BREAKING NEWS: ISIS-K suicide bomber was released from prison by the Taliban just DAYS before killing 13 US service members and hundreds of Afghan civilians in Kabul bomb blast
- ISIS-K bomber has been identified as Abdul Rehman Al-Loghri by US officials
- He was released from a prison on Bagram Air Base 11 days before the attack
- On August 26 Al-Loghri set off an explosion that killed more than 180 people
- The Taliban released thousands of prisoners from two facilities near Kabul
- American troops abandoned Bagram Air Base in July, and have been criticized
The ISIS-K suicide bomber who set off an explosion outside Hamid Karzai International airport and slaughtered hundreds of people was freed from prison just days earlier by the Taliban, it was revealed Wednesday.
In the final days of the US military withdrawal from Afghanistan, a blast ripped through the crowd outside Kabul airport. It killed 13 US service members and more than 170 Afghans.
The man who carried out the bombing was imprisoned at the Parwan prison at Bagram Air Force base 11 days before the devastating attack, House Rep. Kevin Calvert (R-CA) and two other US officials told CNN.
Calvert said he was briefed on the information by national security officials.
Two US officials confirmed the man’s identity as Abdul Rehman Al-Loghri, who was named by ISIS-K when they took credit for the attack.
Bagram was under US control until early July, when its abandonment spurred widespread criticism.
It was run by Afghan authorities from 2013.
The attacker’s identity was confirmed to be Abdul Rehman Al-Loghri
Parwan and nearby Pul-e-Charkhi prison, both near Kabul, were taken under Taliban control when the militants made their lightning advance to seize the Afghan capital.
Taliban fighters freed all of the hundreds of ISIS-K prisoners and thousands of others when they emptied both jails the same day the capital fell.
ISIS-K is an Afghanistan-based affiliate of the Islamic State.
The group is a sworn enemy of the Taliban, and in the airport attack on August 26, the insurgent group condemned the violence and claimed some of its fighters were hurt as well.
The release of thousands of prisoners from facilities in Afghanistan was one of the first of numerous criticisms hurled at President Joe Biden over the crisis.
House Republican leader Rep. Kevin McCarthy said in late August: ‘President Biden handed over billions of dollars in American military weaponry to the Taliban. They now have more Blackhawk helicopters than Australia, and they have released thousands of ISIS terrorists from prison.’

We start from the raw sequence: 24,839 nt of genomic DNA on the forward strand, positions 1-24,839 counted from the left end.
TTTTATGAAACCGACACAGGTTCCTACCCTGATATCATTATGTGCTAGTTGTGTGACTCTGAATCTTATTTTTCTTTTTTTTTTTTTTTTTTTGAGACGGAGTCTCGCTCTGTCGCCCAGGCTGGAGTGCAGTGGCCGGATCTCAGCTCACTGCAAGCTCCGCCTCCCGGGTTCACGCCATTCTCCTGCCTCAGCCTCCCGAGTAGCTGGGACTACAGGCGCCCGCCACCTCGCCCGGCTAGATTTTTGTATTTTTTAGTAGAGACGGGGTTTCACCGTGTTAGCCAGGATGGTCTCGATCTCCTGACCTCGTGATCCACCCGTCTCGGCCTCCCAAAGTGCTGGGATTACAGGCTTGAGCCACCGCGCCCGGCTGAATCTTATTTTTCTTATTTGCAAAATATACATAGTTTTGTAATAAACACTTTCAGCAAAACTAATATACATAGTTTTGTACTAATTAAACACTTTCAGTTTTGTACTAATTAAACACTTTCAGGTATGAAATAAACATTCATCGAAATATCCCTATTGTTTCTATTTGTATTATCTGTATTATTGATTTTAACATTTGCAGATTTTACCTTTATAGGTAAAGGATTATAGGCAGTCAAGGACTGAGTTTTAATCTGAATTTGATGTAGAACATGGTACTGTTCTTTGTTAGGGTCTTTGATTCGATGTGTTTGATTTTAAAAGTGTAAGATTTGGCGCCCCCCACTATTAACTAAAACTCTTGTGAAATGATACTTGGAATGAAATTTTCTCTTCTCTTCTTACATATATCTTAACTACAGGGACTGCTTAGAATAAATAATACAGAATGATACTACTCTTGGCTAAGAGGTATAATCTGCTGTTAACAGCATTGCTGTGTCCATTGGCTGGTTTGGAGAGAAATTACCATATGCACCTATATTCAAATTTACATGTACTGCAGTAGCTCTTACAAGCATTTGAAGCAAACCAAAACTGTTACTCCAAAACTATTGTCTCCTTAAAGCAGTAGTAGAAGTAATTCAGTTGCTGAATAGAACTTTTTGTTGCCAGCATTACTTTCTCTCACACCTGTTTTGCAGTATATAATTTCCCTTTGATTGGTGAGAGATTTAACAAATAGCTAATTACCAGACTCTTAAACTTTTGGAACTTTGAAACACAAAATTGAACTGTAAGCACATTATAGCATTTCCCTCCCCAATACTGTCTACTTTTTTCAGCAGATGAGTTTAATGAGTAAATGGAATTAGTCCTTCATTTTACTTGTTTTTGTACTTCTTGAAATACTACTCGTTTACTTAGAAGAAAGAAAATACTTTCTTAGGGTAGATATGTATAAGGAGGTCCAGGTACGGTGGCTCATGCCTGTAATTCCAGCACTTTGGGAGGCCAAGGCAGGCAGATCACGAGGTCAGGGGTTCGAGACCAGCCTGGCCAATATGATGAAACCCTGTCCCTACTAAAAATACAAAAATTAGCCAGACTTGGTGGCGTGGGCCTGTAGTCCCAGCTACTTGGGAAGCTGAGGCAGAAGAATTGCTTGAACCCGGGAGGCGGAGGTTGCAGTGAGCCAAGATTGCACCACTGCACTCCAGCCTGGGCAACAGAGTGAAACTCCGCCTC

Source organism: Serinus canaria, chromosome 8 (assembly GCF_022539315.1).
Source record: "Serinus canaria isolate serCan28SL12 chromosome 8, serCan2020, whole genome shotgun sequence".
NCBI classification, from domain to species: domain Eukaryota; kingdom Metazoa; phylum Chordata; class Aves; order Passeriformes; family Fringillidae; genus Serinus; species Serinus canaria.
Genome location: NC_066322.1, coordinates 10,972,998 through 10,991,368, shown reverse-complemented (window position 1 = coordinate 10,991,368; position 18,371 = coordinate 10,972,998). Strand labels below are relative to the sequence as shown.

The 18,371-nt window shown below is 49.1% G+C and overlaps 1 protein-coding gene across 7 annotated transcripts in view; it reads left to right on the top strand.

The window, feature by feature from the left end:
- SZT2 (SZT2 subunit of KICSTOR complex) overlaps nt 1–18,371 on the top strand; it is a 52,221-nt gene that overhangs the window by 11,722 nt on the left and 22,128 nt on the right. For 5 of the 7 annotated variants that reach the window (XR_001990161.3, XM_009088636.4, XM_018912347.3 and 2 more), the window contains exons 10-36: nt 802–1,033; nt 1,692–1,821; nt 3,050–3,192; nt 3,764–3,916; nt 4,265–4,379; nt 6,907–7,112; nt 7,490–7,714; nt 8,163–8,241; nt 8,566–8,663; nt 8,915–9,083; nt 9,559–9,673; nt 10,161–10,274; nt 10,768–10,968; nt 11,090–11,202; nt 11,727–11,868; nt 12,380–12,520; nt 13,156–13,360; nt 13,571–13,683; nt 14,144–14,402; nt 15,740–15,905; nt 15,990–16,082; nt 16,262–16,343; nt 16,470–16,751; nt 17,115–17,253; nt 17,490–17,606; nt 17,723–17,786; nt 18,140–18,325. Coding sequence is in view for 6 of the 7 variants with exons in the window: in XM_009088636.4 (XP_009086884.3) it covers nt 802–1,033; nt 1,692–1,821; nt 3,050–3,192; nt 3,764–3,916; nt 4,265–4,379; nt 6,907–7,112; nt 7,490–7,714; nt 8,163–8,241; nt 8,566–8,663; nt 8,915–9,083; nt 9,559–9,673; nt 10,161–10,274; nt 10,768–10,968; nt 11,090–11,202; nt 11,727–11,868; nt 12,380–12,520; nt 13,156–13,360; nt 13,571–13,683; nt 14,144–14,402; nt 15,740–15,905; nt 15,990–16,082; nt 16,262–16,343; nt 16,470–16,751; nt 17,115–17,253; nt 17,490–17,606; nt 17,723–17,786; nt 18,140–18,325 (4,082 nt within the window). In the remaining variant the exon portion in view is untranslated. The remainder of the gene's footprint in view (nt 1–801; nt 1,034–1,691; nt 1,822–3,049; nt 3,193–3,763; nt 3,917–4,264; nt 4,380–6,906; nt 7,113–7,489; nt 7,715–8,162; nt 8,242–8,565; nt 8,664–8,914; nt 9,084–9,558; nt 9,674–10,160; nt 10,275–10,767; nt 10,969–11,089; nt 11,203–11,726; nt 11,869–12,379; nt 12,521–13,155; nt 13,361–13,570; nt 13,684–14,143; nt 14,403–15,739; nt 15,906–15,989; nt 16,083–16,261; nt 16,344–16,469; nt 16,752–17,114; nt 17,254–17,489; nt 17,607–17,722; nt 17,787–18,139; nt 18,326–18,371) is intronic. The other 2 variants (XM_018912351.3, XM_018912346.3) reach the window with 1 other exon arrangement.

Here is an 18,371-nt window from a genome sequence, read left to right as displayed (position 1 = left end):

It’s not clear when the Biden administration became aware that the Taliban released the bomber. The White House hasn’t immediately responded to a request for comment.
In the weeks since the withdrawal the Biden administration has emphasized a firm but encouraging approach to the Taliban entering the global community.
The president has vowed to keep a close eye on the new government, specifically within the realm of human rights, but his administration has already resumed giving Afghanistan millions of aid dollars.
It’s not immediately clear how Monday’s report would affect that.
Al-Loghri killed 13 US servicemembers just 11 days after being released from prison by the Taliban
There were approximately 5,000 prisoners at Bagram when US forces handed full control of the air base over to the Afghan military. An Afghan Defense Ministry spokesman had told CNN they were mostly terrorists.
Joint Chiefs of Staff Chairman Mark Milley spoke to the US military and intelligence communities’ fears that the Taliban controlling Afghanistan could once again turn the country into a hotbed for terrorism last week.
‘It’s a real possibility in the not too distant future – six, 12, 18, 24, 36 months that kind of timeframe – for reconstitution of al Qaeda or ISIS,’ he said at a Congressional hearing.
US intelligence reports have also flagged concerns that groups like Al Qaeda could see a resurgence less than two years after an American withdrawal.
But the recent CNN report, which notes that Al-Loghri went from prisoner to terrorist attacker in under two weeks, casts fears that the timeline for fostering more and greater attacks could be even shorter.
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